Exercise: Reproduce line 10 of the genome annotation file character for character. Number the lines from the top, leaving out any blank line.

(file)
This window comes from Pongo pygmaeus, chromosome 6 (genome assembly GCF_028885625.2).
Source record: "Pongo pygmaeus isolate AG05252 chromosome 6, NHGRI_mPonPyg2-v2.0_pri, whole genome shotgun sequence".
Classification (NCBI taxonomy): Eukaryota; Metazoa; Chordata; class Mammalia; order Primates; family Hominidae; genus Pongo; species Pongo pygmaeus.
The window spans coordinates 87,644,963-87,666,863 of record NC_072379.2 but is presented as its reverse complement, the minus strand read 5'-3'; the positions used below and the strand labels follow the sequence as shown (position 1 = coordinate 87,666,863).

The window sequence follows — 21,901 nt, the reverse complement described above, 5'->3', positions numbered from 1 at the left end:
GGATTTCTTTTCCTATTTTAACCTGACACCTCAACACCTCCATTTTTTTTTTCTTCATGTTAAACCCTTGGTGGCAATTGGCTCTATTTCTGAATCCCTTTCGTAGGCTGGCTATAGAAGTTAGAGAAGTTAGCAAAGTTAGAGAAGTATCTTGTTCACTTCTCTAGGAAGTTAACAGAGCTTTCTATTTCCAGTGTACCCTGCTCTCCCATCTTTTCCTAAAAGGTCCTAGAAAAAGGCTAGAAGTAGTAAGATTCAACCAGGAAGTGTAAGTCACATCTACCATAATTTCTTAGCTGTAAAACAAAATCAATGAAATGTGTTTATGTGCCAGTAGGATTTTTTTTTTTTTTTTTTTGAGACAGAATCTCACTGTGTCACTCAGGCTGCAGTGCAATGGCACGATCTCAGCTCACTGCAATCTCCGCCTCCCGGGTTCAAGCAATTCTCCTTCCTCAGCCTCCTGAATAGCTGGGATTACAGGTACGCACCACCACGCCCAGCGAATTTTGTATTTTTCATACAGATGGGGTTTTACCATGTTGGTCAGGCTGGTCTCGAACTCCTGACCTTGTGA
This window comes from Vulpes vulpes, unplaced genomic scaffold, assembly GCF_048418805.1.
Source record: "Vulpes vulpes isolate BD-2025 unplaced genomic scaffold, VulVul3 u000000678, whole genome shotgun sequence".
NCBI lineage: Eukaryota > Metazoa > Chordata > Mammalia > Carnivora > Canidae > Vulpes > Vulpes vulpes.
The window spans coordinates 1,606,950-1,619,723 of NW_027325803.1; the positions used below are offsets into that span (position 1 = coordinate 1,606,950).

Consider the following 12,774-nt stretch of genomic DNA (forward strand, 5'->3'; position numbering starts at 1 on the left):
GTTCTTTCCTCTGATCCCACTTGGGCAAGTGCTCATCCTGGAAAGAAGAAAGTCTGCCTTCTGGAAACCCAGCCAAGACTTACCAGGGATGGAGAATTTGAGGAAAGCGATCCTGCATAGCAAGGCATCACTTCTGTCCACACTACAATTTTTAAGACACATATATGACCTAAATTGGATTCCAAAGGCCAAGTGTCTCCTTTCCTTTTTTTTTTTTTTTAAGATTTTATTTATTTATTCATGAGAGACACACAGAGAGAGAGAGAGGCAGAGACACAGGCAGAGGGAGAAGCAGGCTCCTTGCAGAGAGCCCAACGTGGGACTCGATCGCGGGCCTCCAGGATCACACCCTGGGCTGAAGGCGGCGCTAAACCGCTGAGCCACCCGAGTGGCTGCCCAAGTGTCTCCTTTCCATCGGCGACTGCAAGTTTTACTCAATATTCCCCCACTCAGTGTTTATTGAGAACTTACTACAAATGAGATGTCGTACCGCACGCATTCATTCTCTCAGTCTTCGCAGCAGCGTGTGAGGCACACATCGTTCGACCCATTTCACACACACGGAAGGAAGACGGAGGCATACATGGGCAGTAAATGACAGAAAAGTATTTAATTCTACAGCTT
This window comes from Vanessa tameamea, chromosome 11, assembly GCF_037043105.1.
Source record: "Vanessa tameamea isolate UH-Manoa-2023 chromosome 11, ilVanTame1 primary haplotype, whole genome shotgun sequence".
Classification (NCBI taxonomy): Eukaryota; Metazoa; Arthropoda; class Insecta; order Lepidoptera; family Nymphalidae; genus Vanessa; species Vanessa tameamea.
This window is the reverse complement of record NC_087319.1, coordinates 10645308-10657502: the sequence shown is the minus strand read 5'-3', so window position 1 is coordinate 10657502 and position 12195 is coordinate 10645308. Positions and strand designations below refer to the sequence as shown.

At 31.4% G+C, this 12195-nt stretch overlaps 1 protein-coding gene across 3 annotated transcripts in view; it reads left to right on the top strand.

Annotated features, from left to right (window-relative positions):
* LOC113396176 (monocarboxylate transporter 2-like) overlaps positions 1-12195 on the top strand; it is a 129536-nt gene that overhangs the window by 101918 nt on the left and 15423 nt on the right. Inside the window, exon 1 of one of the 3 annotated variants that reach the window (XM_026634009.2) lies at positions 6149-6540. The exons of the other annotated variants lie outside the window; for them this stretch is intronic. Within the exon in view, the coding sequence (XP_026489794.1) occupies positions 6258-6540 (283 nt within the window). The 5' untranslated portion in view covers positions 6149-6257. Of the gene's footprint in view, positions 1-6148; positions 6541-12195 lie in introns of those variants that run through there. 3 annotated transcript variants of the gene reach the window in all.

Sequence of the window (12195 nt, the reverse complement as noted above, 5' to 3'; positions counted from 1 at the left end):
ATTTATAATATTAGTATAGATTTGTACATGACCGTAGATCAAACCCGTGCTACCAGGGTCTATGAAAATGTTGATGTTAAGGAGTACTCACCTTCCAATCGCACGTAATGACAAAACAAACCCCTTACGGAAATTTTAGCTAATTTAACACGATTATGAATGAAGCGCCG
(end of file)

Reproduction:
The window spans coordinates 1,606,950-1,619,723 of NW_027325803.1; the positions used below are offsets into that span (position 1 = coordinate 1,606,950).